Villains Need Love Too: Part One and Star Wars

December 13, 2017 | Writing

Rant: Coupons. I clip coupons. What gets me is when I have to purchase two or three of an item to get my $1.00 off. Really? I’m a single person and buying extra means it stands a great chance of spoiling before I eat it.

Since it’s Star Wars week, month, I’ve written this blog with the movie in mind and heart. Part Two, next week, I’ve taken Christopher Vogler’s, Hero’s Journey, and flipped the script. It’s going to be the Antagonist’s Journey.

I love antagonists. I love writing them, following their downfall or redemption in movies and books. I want to know what makes them the way they are and why they’re so determined to destroy the protagonist. Is it for love, money, power, fame? What motivates them? How far will the hero/heroine go to defeat the bad guy?

Villain, antagonist by any other name is still the same. The character who opposes your protagonist. I’m going to call them, Andy (male) or Andi (female). Andy(i) is my favorite character to mold. They’re dark, and damnable. Their purpose is to provide motivation for the protagonist. Push, shove them out of their ordinary life and off to battle a person, event, or even themselves. Make them grow from the experience, find a solution, take a chance on love.

So what about Andy(i)? What is their motivation? Why are they so eager to spread discord, attempt to kill your protagonist, rule the world. They aren’t dumb. They’re the smartest person in the room – according to themselves. And they just might be. Sherlock Holmes and Professor Moriarty, Harry Potter and Voldemort, Ripley and the Alien, Thor and Loki, Thor and his sister, Hela, Batman and The Joker (Heath Ledger to be specific), my ex-roommate. They are yin and yang. You can’t have one or an interesting read without the other.

Let’s look at Darth Vader or as he was known when he didn’t have replaceable parts, Anakin Skywalker. Anakin’s future was foretold when he was young, to bring balance to the force. But also, as Yoda pointed out, he could destroy it as well. Which could be interpreted as destroying the established order to create a new better order. Obi-Wan trained him. Palpatin took over won Anakin’s soul and everlasting allegiance and turned him to the dark side using his greatest fear – Padame’s death. As Pamala Kinney, a Facebook friend, pointed out Palpatin was truly evil. Not a redeemable bone in his mutilated body. So we root for him to die. It takes one more film for that to happen. I won’t spoil how and who does it.

As for his young apprentice, Vader takes his role serious kill without conscience, wipe out any opponent to the plan to bring order to the galaxy – their vision. Luke Skywalker comes of age, seeks adventure, learns his father was a Jedi and wants to be just like him. He finally gets the opportunity to battle Vader and what’s his reward? His hand cut off and delivered the absolute worse news a hero wants to hear. “Luke I am your father.” Vader then doubles down, if Luke joins him they can rule the galaxy as father and son, and defeat the Emperor. I would have demanded a paternity test. But wait, isn’t this same spiel Anakin gave Padame? When Obi-Wan confronted Anakin they engaged in a verbal battle on the definition of good. Obi can’t convince Anakin he’s on the wrong side, and Anakin believes Obi-Wan is wrong and if he can’t convince his mentor well, he’ll just have to kill him. Obi-Wan stops short of killing Anakin. He does destroy half of Anakin’s body. Palpatine’s arrives and saving and rebuilding Anakin only cements their father-son relationship.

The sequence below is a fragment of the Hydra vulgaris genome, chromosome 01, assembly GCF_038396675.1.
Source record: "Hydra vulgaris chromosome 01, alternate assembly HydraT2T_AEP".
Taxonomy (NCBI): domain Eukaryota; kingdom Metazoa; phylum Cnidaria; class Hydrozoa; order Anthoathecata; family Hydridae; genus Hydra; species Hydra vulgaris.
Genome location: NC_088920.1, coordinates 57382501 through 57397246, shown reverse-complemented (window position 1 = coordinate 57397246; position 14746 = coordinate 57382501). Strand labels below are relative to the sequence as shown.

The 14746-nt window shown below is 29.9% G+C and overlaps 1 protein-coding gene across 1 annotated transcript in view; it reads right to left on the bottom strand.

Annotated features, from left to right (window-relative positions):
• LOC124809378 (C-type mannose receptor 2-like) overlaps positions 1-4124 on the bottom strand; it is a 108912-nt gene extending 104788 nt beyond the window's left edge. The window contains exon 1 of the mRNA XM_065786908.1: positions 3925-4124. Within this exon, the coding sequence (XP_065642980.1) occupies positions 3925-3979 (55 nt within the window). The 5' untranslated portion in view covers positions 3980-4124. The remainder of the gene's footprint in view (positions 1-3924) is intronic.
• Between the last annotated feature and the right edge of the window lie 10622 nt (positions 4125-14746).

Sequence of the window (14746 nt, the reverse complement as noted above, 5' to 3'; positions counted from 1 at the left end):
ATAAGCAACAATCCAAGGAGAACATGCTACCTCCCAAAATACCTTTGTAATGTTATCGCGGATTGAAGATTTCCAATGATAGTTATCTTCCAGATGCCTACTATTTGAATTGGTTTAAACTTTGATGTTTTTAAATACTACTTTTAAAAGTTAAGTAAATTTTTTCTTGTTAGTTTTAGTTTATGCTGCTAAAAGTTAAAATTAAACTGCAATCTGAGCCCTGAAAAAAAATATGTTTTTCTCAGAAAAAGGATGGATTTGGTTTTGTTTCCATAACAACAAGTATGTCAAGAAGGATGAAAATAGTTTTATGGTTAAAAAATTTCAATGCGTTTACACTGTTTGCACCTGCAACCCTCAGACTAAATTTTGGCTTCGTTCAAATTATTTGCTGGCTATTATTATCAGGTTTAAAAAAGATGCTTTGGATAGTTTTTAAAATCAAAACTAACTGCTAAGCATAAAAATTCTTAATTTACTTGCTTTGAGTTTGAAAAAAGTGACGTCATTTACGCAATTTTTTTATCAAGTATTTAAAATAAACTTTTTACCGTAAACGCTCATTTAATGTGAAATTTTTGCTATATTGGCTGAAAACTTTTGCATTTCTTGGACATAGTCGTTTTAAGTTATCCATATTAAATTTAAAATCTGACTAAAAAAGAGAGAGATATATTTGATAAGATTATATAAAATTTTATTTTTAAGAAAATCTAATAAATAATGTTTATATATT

Luke decides there is still good in his father and will save him. The dark moment as defined in Vogler now motivates a change in the mission. Still defeat the Empire, but Luke won’t kill his father. He senses good. I’d have gone for the kill.

So is there a redemption possibility for Kylo Ren? If I were writing Star Wars Episode Nine, he’s dead.

When writing Resurrection I used the Hero’s Journey to create my Andy. First I needed his backstory. Richard Jensen from the outside looks like a great guy. He’s handsome, rich, owns his own business, is respected, charming, and has the boy next door act down. But underneath he’s damaged goods. All his life he’s been bullied by his arrogant, emotionally abusive, skirt-chasing father. He wants to be better than his father, he wants to prove to everyone how powerful he is, and has the knowledge to make the world a better place. According to how he views the world, witches and non-witches both. He’s going to have it all and the love of a woman equal to himself.

Richard chooses my protagonist, Sophia Sullivan, as the only woman who fits his strict standards. Problem is she’s in love with someone else. What’s a great guy to do? He joins forces with a powerful evil to destroy her family, kill her boyfriend, and take over Chicago. Because….. he knows all those things are wrong for her. She needs to see the big picture from his point of view. If he isolates her from everything she ‘thinks’ she loves and values, then she’ll love him and they’ll live happily ever after in his kingdom.

Okay, okay, Sophia’s not totally naive as to Richard’s antics but she finds it difficult to believe the man who has been a close male friend for years and whose shoulders she leaned on when her brother died is up to nefarious behavior and she’s being manipulated. She sees the good in him, until it’s almost too late. Will she join him? Kill him? And just how angry will she be when she figures it all out?

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